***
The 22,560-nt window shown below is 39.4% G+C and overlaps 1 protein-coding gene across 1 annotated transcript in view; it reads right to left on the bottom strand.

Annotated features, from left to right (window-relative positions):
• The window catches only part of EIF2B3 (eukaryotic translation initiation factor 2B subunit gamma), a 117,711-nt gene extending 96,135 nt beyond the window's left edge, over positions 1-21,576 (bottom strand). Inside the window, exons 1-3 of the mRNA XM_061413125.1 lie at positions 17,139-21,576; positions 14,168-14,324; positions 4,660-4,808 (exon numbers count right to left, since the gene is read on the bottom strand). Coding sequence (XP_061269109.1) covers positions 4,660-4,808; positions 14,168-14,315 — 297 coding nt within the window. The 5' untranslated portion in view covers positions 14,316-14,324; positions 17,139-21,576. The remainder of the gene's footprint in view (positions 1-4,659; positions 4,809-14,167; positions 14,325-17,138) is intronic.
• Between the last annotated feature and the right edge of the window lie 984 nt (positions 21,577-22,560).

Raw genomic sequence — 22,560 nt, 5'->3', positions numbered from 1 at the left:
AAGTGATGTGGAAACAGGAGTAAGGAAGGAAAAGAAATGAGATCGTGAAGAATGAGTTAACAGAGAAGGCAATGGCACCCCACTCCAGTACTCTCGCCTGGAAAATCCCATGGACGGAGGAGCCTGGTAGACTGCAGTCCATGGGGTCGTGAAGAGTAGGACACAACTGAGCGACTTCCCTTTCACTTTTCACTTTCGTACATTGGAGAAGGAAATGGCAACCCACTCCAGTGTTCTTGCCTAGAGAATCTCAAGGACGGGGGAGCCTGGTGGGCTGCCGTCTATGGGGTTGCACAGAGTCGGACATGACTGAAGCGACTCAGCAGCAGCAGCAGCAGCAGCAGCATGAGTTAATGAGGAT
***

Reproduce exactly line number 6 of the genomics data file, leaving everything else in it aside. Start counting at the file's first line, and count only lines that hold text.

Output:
AAGTGATGTGGAAACAGGAGTAAGGAAGGAAAAGAAATGAGATCGTGAAGAATGAGTTAACAGAGAAGGCAATGGCACCCCACTCCAGTACTCTCGCCTGGAAAATCCCATGGACGGAGGAGCCTGGTAGACTGCAGTCCATGGGGTCGTGAAGAGTAGGACACAACTGAGCGACTTCCCTTTCACTTTTCACTTTCGTACATTGGAGAAGGAAATGGCAACCCACTCCAGTGTTCTTGCCTAGAGAATCTCAAGGACGGGGGAGCCTGGTGGGCTGCCGTCTATGGGGTTGCACAGAGTCGGACATGACTGAAGCGACTCAGCAGCAGCAGCAGCAGCAGCAGCATGAGTTAATGAGGAT